And I do know that while volatility rocks the economy, some fundamental truths about that velocity remain: the food, packaging and retail industries continue to be subject to dramatic rates of change–and innovative organizations succeed by mastering the pace of this new high-velocity economy.

Think about what is going on out there: customer mindset has become increasingly difficult to capture as we become a society with massive attention deficits–the Twitter era is having a profound impact on brand image. Marketing and advertising dollars are fleeing traditional media and moving online at a pace that surprises even the more hard-core technology-evangelists. Faster innovation means faster in-store format change. New digital signage technologies and other innovations march forward at a furious pace, providing yet another new influencer in the retail space.

And in the midst of all this change, business models are subject to upheaval due to economic turmoil, commoditization of product and the rapid emergence of new competitors.

It’s a fast paced world–and that’s why cutting-edge organizations are focused on key leadership strategies that provide for a fast-paced future. So what should you do to confront the “big trends” that have so much velocity–and what you should be doing right now?

I approached this very question as the opening keynote speaker for an audience of 5,000 at a recent Las Vegas event. The client organization certainly finds itself in the midst of high-velocity change. There are fast paced trends in terms of new branding challenges and marketing methodologies (think Web 2.0), consumer behavior, and many other issues. Yet, there are tremendous opportunities for growth through innovation.

My keynote addressed a variety of trends that impact every aspect of the food, packaging and retail sector today. For example, to be a leading edge innovator, you must confront and have a strategy that deals with a variety of fast-paced trends:

  • Rapid emergence of new methods of customer interaction. For example, in the next few years, we will likely see the emergence of contact-less payment technology, as our credit card infrastructure migrates to Blackberry, iPhone, and smart phones. This presents new opportunities in terms of customer contact.
  • New methods of brand and product promotion. Organizations must be able to scale to meet the demands of new intelligent infrastructure, and that will require a tremendous amount of innovation. Consider text messaging: technologies that provide for the remote retrieval of mobile coupon offers will define the future of brand interaction. With 147 million people already interacting globally on social networks via their mobile phone–and up to 1 billion in but five years–there are tremendous opportunities for new methods of achieving brand and product awareness.
  • Rapid change in consumer choice. Take the issue of health concerns and balanced diet. Fresh-cut snack foods grew from $6.8 billion in to $10.5 billion in a short time, according to the International Fresh-Cut Produce Association. Innovation comes from changing product mix to keep up with fast-changing consumers.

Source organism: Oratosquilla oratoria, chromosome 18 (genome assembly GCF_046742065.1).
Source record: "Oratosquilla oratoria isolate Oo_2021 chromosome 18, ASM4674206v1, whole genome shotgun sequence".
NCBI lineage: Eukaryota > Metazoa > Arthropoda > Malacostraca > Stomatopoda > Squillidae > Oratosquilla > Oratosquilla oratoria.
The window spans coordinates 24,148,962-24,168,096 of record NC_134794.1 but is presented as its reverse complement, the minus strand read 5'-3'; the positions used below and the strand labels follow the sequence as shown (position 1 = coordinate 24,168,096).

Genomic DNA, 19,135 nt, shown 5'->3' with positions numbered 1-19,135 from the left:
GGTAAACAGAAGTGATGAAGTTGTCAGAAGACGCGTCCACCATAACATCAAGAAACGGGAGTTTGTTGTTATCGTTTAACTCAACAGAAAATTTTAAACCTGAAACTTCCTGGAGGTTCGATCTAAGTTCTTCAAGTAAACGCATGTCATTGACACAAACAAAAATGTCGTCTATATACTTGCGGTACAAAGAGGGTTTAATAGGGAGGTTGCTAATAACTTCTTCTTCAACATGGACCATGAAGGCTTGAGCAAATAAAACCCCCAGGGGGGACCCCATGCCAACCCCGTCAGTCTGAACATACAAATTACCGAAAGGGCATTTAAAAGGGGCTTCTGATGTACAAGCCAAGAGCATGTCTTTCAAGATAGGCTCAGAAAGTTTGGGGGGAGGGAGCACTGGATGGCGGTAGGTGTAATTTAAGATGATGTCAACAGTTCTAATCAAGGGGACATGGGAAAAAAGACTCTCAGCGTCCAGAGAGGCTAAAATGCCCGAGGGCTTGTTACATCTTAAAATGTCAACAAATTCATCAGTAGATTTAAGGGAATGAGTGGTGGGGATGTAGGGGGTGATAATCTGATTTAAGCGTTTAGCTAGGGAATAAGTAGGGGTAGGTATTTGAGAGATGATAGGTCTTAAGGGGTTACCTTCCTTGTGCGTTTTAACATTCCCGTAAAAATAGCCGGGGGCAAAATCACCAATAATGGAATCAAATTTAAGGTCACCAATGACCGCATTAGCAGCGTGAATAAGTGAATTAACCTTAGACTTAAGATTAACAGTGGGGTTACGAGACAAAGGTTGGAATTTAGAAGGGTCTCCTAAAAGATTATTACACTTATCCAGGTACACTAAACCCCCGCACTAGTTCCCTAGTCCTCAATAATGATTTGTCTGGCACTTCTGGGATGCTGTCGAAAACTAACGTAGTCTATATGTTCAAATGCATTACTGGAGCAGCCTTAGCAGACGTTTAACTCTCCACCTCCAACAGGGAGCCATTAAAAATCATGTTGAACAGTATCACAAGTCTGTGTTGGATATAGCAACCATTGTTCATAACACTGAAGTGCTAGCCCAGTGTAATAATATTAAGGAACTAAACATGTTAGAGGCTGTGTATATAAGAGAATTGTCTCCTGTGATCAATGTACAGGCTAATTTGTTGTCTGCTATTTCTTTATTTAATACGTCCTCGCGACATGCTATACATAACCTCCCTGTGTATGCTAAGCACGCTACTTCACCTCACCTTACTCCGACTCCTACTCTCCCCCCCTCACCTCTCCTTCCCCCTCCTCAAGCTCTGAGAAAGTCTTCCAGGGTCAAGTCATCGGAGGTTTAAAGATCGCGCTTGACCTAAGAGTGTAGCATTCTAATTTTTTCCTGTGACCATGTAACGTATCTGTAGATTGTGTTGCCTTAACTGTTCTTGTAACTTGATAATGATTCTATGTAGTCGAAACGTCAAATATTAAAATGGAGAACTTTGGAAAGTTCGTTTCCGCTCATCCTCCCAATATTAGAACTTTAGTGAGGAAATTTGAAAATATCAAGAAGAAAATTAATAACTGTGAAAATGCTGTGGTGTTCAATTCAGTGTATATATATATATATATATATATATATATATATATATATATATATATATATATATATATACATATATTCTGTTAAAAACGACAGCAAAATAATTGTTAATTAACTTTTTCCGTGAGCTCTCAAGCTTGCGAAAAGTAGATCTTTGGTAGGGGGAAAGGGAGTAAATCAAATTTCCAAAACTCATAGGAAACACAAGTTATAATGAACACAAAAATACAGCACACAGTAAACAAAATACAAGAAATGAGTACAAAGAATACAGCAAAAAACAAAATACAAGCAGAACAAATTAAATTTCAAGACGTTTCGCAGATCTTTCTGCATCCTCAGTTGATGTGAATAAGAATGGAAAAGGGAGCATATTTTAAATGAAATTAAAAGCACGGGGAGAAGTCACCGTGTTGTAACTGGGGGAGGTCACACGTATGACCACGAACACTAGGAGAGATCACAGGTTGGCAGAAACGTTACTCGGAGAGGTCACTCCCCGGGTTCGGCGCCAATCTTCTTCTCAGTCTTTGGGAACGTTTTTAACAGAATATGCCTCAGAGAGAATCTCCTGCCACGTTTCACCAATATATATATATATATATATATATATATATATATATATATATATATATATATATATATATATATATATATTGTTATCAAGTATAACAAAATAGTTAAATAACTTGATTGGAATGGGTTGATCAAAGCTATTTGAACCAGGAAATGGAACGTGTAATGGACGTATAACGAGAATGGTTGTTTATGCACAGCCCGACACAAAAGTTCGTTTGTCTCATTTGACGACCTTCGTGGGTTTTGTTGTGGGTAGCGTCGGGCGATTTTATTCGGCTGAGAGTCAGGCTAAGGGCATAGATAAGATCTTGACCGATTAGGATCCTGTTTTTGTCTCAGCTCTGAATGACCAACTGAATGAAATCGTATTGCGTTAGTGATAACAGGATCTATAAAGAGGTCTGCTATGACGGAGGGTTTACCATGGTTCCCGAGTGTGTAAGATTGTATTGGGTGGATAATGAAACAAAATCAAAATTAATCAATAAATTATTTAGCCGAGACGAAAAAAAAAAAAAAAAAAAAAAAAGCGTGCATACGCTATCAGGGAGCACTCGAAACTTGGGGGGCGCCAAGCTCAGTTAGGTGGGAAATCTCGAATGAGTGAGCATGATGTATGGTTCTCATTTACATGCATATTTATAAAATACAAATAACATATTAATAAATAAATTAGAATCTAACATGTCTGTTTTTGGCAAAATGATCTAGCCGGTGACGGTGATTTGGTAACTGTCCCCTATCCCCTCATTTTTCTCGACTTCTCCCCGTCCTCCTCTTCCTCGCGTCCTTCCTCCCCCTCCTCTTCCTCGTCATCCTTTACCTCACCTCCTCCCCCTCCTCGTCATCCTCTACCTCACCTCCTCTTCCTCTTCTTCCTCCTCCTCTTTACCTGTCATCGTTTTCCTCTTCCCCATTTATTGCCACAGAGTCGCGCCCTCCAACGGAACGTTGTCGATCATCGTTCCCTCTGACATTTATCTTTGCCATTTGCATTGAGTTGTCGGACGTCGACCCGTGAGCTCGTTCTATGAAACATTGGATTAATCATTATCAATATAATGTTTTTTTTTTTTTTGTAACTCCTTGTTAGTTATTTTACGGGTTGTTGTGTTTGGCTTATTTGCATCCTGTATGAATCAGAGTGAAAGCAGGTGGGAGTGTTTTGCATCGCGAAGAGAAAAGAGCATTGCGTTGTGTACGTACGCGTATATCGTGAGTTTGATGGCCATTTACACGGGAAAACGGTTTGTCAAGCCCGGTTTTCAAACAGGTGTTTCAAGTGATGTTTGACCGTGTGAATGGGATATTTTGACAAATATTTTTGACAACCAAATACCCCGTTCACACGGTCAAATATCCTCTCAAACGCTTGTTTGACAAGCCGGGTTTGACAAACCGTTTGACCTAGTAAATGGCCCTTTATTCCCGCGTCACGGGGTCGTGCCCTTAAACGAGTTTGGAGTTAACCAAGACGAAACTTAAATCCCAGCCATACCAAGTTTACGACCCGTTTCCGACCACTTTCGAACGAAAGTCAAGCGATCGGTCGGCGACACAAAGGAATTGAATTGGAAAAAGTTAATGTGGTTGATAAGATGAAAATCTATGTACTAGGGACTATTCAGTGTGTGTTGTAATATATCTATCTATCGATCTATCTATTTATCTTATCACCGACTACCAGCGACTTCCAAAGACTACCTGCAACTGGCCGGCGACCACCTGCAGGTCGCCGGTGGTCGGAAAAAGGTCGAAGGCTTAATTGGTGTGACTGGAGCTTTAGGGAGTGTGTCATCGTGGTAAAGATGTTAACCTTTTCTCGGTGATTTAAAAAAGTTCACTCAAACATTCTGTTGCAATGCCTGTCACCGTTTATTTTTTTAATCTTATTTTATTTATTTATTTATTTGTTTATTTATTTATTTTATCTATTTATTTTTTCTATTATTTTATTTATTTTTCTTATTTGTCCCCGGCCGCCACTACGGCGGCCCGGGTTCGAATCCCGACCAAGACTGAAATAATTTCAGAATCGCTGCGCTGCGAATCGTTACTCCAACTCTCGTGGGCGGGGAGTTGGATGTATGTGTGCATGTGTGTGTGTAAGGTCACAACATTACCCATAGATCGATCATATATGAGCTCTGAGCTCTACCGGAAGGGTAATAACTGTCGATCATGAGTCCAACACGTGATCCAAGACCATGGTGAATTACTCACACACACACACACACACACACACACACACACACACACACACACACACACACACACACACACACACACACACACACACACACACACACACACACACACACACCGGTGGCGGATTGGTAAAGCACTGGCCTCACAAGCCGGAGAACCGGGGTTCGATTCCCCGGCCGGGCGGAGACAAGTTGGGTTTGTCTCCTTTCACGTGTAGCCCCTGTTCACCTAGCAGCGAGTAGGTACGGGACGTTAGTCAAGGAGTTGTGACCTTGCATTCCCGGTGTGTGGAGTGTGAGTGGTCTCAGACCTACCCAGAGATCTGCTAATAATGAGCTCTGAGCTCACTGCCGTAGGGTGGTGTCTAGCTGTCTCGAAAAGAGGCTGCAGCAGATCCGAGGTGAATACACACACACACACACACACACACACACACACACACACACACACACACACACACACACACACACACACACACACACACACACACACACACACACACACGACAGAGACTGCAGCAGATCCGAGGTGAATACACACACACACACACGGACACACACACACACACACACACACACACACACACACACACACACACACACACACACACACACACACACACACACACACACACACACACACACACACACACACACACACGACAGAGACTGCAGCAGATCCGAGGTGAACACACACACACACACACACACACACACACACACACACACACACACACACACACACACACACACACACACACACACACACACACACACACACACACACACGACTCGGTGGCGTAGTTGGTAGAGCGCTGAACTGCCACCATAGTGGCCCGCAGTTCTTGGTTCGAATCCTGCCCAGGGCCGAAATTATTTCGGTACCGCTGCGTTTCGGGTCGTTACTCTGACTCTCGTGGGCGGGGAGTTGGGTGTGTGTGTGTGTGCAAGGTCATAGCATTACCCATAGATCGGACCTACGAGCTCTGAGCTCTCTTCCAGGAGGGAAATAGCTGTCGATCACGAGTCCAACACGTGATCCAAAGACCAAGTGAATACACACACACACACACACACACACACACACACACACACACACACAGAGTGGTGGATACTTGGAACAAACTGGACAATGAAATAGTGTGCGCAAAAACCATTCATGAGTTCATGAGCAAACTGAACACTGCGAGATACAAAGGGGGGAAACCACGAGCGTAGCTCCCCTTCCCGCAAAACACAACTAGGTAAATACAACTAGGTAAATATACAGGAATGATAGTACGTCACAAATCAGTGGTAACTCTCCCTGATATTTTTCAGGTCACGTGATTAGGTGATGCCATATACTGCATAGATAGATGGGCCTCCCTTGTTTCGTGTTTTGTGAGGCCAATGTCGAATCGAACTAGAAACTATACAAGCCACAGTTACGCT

• Rapidly emerging new menus and taste trends. It’s estimated that new flavors now move from upscale kitchens to chain restaurants in 12 months, compared to 36 months 5 years ago. This means that faster innovation is not a luxury–it’s a necessity. Change faster, and you’ll yeild new growth-based products.
  • Fast emerging issues involving green strategies. The Grille Zone, a restaurant chain in Boston, generates about 15 pounds of waste per restaurant, compared to an industry average of 275 pounds. The Green Restaurant Association took 14 years to go to 90 restaurants; it’s now at close to 1,000, with thousands more going through the certification program. Growth can come from evolving a brand so that it matches the social desires of the customer base.

What I stress at events like this is that organizations need to realize that innovation isn’t just about “big innovation”–the launch of new products and services. There’s also the issue of “fast innovation”–in which success is defined by the ability of the organization to respond to rapidly changing products, markets, business models, economic trends, competitive moves, consumer trends and just about everything else.

Innovation today is moving from more than just “products” to process, structure, capability, and speed.

Here’s the thing: in my keynotes, I focus on growth opportunities. There are enough people out there who are so focused on the doom and gloom of the economy, that they lose sight of the fact that if they focus on fast innovation–and keeping up with rapid trends–they can discover all kinds of new ways to grow the business.

Faster is the new fast. Think growth. Think innovation.

In the food industry — it’s all faster.

A faster focus on ‘fresh’ food. New taste trends happen faster. There’s faster innovation with ethical packaging.

And so it’s all about time to market. Challenge yourself to think and act differently, when the food industry continues to speed up, and the process of innovation undergoes a deep transformational change.

2009LeadershipGrowth.jpgI was interviewed some time last month by – this was related to their discovery of the keynote I did for the Readers Digest / EveryDay with Rachel Ray team food industry summit in New York last fall.